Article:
You may be totally asymptomatic and infected. Be kind and respectful to those around you and don’t go out without a mask. Maintain social distance and be cautious about it. Download the app and allow others to benefit from contact tracing. I think if we do these things, I’m relatively optimistic that we’ve had enough of the exposure in South Africa that we can avoid a second wave. 

Just to go back to the cost of all of this and the lives that were saved. Working through that GDP number that evaporated in the second quarter (because of lockdown), it cost us about R46-million per life, that will be saved as a result of that.

But part of the benefit of the lockdown that you were discussing today, is that we managed to postpone the pandemic for long enough to be able to actually know how to handle it better. Just unpack that a little bit for us, because if we hadn’t had a lockdown, presumably we would have been similar to those countries that were hit early on and very hard?

Just parking the economic aspects for a second and looking at it from a clinical and epidemiological perspective, there’s no doubt that the lockdown did two massive things. The one is that it delayed our peak and flattened our curve. It led in the shape of our outbreak in South Africa to controlled regional outbreaks, as opposed to if we had allowed for travel to continue and people to continue not to social distance. We probably would have had more of a simultaneous outbreak across the country. 

We had these regional outbreaks that were relatively controlled and later than expected. So, the healthcare system could improve its infrastructure. The two big areas where that happened was clearly in the case of PPE. There was just insufficient PPE in the country – in every country in the world – to deal with this pandemic.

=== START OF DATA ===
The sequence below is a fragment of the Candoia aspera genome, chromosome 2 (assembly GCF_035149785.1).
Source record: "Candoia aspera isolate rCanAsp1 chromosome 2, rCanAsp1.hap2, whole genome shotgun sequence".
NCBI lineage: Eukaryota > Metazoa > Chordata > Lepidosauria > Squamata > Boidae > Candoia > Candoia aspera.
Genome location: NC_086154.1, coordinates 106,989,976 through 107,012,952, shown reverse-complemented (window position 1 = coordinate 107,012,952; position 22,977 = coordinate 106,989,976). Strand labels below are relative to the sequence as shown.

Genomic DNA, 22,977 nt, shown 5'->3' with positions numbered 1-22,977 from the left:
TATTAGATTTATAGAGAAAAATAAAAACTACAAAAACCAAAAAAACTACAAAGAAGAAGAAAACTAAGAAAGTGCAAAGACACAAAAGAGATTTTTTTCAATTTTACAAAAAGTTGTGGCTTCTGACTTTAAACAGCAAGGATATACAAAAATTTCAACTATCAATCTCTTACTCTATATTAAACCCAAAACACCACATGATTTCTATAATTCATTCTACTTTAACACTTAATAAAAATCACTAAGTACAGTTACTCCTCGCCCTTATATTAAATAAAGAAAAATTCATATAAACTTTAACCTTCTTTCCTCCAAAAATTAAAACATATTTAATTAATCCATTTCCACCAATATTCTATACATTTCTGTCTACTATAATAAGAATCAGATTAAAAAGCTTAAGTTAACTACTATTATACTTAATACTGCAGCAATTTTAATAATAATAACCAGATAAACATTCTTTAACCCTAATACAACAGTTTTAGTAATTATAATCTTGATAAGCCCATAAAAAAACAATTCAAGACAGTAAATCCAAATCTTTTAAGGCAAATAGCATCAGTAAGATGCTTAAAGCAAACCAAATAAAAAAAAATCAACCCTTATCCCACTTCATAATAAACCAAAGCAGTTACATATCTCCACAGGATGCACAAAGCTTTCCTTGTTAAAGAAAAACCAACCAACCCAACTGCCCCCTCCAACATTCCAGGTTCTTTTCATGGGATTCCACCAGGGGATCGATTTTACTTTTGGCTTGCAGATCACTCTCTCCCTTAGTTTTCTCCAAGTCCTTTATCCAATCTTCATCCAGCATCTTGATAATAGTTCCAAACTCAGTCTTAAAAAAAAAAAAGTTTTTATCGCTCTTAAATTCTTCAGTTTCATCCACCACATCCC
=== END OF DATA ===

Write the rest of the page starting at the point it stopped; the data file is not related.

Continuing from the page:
What South Africa could do was bring in PPE. The Solidarity Fund, Business SA and the Department of Health worked together brilliantly to supply enough PPE to the healthcare professionals. Then in addition to that, add other infrastructure. Field hospitals, to get standard operating procedures and protocols and to sort out logistics and ergonomics in the medical facilities to ensure that the healthcare system was ready. This stood us in very good stead. 

The other thing that we did by buying this time – and I think it was an unintended consequence, but in the end it was deeply fortuitous and undoubtedly saved lives – is that because we were later than the rest of the world and we bought this extra time, we were able to learn lessons from the evidence emerging from all over the world, around how best to treat the disease. Things that we could do that no other country – certainly New York and Italy didn’t have the luxury – was able to do.

Early oxygen saturation monitoring, early detection of this phenomenon of silent hypoxia or the low oxygen levels in the blood, the use of corticosteroids, cortisone and corticosteroids in the treatment of the severe illness – which dramatically changes mortality. There were 30-40% reductions in death as a result of the introduction of cortisone. The change in thresholds for ventilation. Ventilating Covid pneumonia much lighter than we would ventilate a typical pneumonia.

Using high flow nasal oxygen or positioning – putting people on the stomach to recruit new parts of their lungs – long before we start the ventilation. We didn’t know about these modalities when New York and Italy had the outbreaks. They were seeing mortality rates at 70 and 80% in the ICUs. We had much better ICU outcomes here in South Africa. Kudos to our clinicians – both in the public and private sector in South Africa – who have demonstrated that they are of the best in the world. They delivered outstanding care and we had excellent outcomes from the Covid-19 experience here.